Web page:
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Suddenly, Number Theory Makes Sense To Industry

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Neil J.A. Sloane has spent much of the past two decades contemplating the best way to stack oranges on a fruit stand. He isn't a grocer with an obsession for order but a researcher at AT&T Bell Laboratories who specializes in a major branch of mathematics called number theory. That means he doesn't look at numbers the way most people do.

To many of us, for instance, computer data are just characters on a screen. To programmers, they're the ones and zeros that represent information. Sloane chops these streams of ones and zeros into chunks and turns them into points in space. Around each one he draws an imaginary sphere, like an orange. Then, he rearranges his oranges to find ways of stacking them closer together. Just recently, Sloane's exercise led to a practical advance: He invented a way to squeeze so much more data into a computer program that it promises to slash the cost of transmitting data more than 10%, without compromising reliability, accuracy, or speed.

MORTGAGE MIGRAINE. This kind of something-for-nothing gain is typical of the rising impact that number theorists are having in industries as diverse as computers, communications, agriculture, and pharmaceuticals. Simply by juggling numbers, they are coming up with better ways to encrypt information and crack codes. They're also devising shortcuts to solving problems once thought too complex to compute quickly--everything from figuring the value of mortgage-backed securities to calculating precisely the right mix of ingredients for chicken feed. And they're helping engineers slash the cost of testing industrial processes to make sure they'll work just right. "People have always thought of number theory as the purest form of mathematics," says Ronald L. Graham, a Bell Labs mathematician. "Now, it is the most applied of all."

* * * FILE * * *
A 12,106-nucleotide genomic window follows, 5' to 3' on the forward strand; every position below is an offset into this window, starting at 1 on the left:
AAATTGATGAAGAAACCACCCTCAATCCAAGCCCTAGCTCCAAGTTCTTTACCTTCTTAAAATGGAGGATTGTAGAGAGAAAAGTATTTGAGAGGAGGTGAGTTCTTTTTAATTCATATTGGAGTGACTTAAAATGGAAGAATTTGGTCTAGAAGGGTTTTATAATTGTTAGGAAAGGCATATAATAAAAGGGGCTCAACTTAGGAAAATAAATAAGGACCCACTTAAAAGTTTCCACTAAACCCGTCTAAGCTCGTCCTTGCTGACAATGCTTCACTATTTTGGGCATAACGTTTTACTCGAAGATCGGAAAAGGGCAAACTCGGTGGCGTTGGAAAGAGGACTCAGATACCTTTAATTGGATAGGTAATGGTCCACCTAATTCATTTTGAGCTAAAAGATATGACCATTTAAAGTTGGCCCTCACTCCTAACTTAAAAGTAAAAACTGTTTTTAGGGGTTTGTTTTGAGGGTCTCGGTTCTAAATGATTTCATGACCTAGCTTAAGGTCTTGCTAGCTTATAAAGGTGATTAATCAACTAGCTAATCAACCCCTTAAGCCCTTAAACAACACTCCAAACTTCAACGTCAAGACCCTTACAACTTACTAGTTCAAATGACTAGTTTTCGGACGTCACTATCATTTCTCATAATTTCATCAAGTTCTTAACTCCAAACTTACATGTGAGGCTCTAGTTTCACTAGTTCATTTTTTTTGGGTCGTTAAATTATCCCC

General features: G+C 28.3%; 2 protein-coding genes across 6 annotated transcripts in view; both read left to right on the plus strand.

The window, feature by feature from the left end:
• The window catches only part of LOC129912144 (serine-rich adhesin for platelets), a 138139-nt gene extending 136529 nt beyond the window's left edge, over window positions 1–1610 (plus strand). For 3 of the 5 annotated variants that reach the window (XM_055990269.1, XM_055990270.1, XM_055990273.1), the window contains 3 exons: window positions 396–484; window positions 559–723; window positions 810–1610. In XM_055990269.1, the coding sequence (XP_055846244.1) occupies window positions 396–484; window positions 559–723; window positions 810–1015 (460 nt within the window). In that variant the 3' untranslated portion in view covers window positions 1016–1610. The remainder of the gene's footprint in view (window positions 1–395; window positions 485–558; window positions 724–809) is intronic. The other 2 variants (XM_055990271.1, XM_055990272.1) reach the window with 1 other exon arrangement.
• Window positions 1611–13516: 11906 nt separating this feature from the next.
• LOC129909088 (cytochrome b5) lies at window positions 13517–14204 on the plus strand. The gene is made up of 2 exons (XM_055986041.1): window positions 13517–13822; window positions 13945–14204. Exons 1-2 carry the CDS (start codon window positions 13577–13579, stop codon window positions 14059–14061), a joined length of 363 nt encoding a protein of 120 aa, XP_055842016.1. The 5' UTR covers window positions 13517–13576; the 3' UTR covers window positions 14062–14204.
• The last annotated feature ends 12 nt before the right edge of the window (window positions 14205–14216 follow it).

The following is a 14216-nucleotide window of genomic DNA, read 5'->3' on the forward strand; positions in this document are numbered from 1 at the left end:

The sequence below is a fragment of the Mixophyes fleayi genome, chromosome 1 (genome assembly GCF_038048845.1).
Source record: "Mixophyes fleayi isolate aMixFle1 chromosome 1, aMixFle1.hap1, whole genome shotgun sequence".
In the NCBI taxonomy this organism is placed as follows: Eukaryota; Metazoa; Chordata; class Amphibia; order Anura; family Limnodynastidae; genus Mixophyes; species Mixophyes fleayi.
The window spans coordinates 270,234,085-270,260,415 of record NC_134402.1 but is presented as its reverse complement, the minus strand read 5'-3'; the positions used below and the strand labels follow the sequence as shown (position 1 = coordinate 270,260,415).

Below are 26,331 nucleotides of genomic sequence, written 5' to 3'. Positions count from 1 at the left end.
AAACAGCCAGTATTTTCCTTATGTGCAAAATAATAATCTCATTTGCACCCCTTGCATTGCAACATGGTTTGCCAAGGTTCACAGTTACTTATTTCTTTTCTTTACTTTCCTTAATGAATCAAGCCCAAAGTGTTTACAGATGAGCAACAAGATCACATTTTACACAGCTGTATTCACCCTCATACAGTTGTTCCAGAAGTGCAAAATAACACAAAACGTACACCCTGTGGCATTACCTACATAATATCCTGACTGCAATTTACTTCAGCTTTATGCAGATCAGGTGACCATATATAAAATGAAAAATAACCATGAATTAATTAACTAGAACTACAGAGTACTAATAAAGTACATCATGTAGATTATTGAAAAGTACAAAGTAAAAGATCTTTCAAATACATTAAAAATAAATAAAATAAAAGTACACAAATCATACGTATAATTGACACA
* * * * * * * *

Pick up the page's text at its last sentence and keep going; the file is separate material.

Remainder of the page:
Number theory, which is simply the science of inventing new ways to manipulate whole numbers, originated in ancient Greece. For centuries, it provided grist for intellectual games, but little in the way of better mousetraps. That is, until the advent of computers that communicate in the language of whole numbers. The spread of ever-more-powerful computers and networks raises possibilities--and poses daunting challenges--that only number theory can address.

Take derivatives, financial products whose value is tied to fluctuating financial indicators. Mathematically, pricing derivatives is as big a challenge as landing a Space Shuttle. In fact, clients of investment banks often have to wait overnight to get a quote on what it costs to invest in a derivative such as collateralized mortgage obligations (CMOs), whose value is linked to mortgage interest rates. And that calculation can be obsolete in an instant if rates change. The problem is that calculating the value of each share in a pool entails solving an equation with many variables, such as thousands of monthly mortgage payments and data on how rapidly people refinance or pay off mortgages. These figurings require millions of calculations that tie up computers for hours.